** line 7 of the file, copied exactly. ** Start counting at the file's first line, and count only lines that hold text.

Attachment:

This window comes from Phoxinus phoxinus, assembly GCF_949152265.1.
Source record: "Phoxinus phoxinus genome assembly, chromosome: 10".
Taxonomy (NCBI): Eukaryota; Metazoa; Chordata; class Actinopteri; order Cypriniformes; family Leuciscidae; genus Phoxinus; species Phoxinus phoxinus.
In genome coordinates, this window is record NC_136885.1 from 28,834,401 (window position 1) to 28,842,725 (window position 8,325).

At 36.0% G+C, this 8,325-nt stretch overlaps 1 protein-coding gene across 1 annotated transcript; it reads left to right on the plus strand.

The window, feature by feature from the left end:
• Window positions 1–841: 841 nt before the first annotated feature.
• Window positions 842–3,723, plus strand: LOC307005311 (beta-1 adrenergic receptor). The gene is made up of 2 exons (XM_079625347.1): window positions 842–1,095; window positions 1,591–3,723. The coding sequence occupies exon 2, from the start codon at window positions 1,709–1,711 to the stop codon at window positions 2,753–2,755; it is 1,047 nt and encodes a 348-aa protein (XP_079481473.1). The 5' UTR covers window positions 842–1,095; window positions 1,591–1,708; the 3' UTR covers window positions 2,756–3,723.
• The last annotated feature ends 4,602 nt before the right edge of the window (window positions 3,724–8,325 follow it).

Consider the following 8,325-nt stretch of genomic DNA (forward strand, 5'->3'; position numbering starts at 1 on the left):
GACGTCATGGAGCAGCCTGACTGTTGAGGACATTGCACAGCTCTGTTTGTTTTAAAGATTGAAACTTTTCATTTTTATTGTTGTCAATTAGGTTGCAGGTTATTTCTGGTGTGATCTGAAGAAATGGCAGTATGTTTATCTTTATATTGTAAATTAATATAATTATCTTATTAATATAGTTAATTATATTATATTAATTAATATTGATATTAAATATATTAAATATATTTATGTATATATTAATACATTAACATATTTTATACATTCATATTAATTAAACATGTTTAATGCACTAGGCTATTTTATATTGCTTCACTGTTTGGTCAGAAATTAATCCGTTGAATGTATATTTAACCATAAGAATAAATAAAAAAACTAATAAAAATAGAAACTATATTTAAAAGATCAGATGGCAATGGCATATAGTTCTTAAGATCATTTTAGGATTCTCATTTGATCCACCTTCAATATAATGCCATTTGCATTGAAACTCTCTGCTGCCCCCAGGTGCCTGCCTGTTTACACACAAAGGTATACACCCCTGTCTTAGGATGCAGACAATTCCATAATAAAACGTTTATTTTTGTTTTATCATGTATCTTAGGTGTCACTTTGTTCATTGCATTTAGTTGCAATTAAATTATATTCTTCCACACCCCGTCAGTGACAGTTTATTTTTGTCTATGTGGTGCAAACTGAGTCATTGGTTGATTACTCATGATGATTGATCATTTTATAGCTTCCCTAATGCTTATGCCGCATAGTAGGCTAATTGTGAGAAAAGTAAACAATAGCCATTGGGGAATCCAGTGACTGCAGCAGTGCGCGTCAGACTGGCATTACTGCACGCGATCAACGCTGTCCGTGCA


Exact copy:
• Window positions 1–841: 841 nt before the first annotated feature.